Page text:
I Was Interviewed on the Subject of Psychiatry

One of my readers from California e-mailed me a few days ago asking if she could conduct an interview with me to discuss psychiatry and why I’m interested in pursuing it. Curious to see what we would discuss, I agreed to it and scheduled a time with her for our interview.

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Having a little post-interview fun

What motivates you to pursue psychiatry?

I recently started a new page on my blog called “Pre-Med Life” that details my journey into medicine so far! Feel free to check it out and read about what life is like as a pre-med student at Rutgers University.

What are some misconceptions about psychiatry?

I think there is a lot of confusion surrounding the differences between “psychology” and “psychiatry.” I’ve noticed a lot of people fail to recognize that psychologists have a PhD or PsyD in psychology whereas psychiatrists are medical doctors and have prescriptive privileges.

Do you feel it is worth going into psychiatry?

I’ll be perfectly honest. If you don’t have a deep interest in mental illness and learning about medicine, it’s probably a good idea to reassess whether or not you want to pursue psychiatry. Medical school is very expensive and time consuming and psychiatry is one of the lowest paid professions in all of medicine (relative to other specialities). I’m currently in the process of trying to shadow a psychiatrist which is incredibly difficult due to patient confidentiality restrictions but I want to be absolutely certain of my interests since the journey into psychiatry is a long one.

What are the job prospects for psychiatry?

I once read that there is a shortage of over 45,000 psychiatrists in the United States so job prospects here are very good. Over a third of currently practicing psychiatrists are over the age of 60 and will be retiring soon. Psychiatrists are in demand.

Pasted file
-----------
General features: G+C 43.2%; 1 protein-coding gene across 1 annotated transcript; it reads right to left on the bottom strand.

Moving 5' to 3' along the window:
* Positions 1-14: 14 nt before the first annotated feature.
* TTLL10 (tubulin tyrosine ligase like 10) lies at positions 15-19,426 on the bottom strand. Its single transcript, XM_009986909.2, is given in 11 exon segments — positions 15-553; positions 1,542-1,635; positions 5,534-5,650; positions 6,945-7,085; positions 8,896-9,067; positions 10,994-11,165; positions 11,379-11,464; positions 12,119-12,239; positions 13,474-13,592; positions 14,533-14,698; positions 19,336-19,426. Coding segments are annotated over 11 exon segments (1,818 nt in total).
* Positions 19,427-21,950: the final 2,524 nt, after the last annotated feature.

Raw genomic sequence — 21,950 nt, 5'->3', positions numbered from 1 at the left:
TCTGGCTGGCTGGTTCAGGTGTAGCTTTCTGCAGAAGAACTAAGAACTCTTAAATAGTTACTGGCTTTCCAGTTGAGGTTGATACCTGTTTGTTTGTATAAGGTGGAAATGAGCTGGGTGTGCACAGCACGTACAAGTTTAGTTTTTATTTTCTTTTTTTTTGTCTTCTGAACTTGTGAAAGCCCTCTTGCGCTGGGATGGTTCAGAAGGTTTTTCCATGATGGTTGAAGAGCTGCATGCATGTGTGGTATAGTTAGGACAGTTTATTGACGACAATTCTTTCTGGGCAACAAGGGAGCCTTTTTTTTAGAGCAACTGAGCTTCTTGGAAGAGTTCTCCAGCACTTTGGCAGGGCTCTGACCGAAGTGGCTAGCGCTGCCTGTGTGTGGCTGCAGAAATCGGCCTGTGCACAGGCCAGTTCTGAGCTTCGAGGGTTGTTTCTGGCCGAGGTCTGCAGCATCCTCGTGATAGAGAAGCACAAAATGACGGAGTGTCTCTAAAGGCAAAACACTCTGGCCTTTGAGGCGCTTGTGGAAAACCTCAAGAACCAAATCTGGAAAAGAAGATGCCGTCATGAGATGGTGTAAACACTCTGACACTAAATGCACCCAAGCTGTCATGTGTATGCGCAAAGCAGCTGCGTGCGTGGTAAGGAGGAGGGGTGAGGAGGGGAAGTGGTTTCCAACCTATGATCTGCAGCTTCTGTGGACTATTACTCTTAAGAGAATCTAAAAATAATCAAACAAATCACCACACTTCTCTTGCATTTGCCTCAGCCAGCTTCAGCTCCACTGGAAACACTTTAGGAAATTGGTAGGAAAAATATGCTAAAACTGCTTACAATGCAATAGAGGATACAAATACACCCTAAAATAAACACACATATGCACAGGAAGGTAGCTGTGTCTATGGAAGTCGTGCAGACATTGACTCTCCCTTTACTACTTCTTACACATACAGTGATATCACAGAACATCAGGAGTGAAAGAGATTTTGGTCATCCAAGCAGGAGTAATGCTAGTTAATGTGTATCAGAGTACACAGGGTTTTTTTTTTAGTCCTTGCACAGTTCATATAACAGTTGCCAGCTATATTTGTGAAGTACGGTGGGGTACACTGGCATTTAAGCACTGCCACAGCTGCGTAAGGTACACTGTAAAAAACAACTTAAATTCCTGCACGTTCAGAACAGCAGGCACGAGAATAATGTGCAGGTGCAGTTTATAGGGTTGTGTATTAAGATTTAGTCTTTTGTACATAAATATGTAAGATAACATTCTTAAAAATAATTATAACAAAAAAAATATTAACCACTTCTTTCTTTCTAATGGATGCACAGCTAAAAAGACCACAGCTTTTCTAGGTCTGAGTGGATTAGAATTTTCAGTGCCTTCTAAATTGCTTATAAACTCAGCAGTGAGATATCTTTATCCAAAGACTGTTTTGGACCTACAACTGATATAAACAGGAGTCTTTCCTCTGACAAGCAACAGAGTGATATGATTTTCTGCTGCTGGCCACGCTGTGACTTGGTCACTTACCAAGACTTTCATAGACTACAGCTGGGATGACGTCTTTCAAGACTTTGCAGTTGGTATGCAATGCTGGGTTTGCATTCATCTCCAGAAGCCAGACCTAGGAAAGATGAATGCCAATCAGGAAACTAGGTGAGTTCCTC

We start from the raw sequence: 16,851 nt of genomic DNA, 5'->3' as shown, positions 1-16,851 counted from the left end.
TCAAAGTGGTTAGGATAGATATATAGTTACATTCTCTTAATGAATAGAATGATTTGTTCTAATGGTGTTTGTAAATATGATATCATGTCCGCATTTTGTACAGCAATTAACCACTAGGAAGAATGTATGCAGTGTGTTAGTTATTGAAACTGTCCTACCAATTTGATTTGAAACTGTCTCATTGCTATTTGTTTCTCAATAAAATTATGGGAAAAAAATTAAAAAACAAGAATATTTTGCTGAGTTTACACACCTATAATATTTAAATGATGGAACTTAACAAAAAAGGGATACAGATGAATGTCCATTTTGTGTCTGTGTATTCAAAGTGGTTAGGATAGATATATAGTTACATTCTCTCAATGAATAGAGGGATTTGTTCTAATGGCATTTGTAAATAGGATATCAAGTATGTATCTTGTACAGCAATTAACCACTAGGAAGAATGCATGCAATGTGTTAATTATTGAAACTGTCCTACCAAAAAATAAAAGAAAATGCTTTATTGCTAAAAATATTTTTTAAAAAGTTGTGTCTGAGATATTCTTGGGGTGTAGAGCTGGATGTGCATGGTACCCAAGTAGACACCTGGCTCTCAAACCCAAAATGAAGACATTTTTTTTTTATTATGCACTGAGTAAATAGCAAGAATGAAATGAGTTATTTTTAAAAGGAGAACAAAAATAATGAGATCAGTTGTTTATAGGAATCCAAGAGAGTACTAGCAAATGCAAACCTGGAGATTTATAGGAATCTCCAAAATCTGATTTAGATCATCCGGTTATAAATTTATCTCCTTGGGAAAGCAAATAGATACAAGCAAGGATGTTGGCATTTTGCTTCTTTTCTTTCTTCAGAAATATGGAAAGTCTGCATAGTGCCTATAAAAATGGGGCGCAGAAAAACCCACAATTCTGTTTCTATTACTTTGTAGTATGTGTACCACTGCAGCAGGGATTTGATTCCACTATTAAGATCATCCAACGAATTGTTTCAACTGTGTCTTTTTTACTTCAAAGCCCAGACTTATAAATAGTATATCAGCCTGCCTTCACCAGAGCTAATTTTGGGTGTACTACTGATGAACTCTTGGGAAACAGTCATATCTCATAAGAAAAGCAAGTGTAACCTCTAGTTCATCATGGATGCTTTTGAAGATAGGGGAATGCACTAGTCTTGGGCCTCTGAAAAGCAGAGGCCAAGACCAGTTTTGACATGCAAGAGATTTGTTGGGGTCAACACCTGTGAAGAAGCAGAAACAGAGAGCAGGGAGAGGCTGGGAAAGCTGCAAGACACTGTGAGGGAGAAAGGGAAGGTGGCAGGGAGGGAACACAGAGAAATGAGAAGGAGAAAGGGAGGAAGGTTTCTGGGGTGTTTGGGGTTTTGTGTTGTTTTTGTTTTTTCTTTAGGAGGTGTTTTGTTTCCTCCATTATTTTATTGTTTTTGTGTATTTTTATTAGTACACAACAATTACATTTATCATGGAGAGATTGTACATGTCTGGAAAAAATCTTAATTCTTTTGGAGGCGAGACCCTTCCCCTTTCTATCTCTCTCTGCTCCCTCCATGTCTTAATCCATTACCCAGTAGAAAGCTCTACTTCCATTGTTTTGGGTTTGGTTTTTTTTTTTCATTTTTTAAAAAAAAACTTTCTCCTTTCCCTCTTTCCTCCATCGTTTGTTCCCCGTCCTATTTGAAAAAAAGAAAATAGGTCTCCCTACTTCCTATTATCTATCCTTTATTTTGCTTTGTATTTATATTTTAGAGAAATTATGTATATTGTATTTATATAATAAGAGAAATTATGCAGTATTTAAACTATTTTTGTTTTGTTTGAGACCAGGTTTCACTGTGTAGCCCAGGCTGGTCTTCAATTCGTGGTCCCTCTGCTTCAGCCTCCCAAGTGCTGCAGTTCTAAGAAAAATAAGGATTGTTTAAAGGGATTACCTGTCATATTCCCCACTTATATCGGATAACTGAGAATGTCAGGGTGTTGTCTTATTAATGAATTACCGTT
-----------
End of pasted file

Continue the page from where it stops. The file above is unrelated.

However, some states have started to give psychologists prescriptive rights to help alleviate of shortage of psychiatrists. If more states jump on board, I’m not sure how this transition will impact the future of psychiatry.

How often do you interact with others regarding psychiatry?

I actually do not know even a SINGLE other person who is interested in psychiatry.

What advice do you have for a high school student wishing to pursue this profession?

Take AP science classes and avoid the college freshman weed-out courses. The sooner you learn the material on the MCAT, the more time you have to study for it. Plus, you’ll advance into your upper-level courses sooner. HOWEVER, just like how I switched from business to science, ALWAYS KEEP AN OPEN MIND and take courses that interest you even if they’re completely unrelated.

And do you like Rice Dream?

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AHHHH Jennifer likes Rice Dream TOO!!!!~~~ ^.^
Thank you for the interview, Jennifer! I hope you found our conversation (and this post) useful in your research! Wishing you the best of luck in the completion of your assignment. 

0 thoughts

  1. The ending to this is a riot! Jennifer is OK! I didn’t know psychiatrists were the lowest paid. Why is that? So obviously a true love for what you do is the motivator for this branch of medicine.

    1. Psychiatrists are well-paid but paid less than other specialties. Normally surgeons, anesthesiologists, and various other specialties get paid the most. I think this plays a part in the shortage. (Same intense requirements – less pay) But you gotta do what you gotta do! 😛

  2. Great post and i love how you are following your dream and i love how you care about nothing else except that you love psychiatry. where i live psychiatrists are well paid but if they are good and known and i know that because my mom goes to one and my sister used to also. but anyways i think what you’re doing is great as well as your blog and i am looking forward to your upcoming posts 🙂

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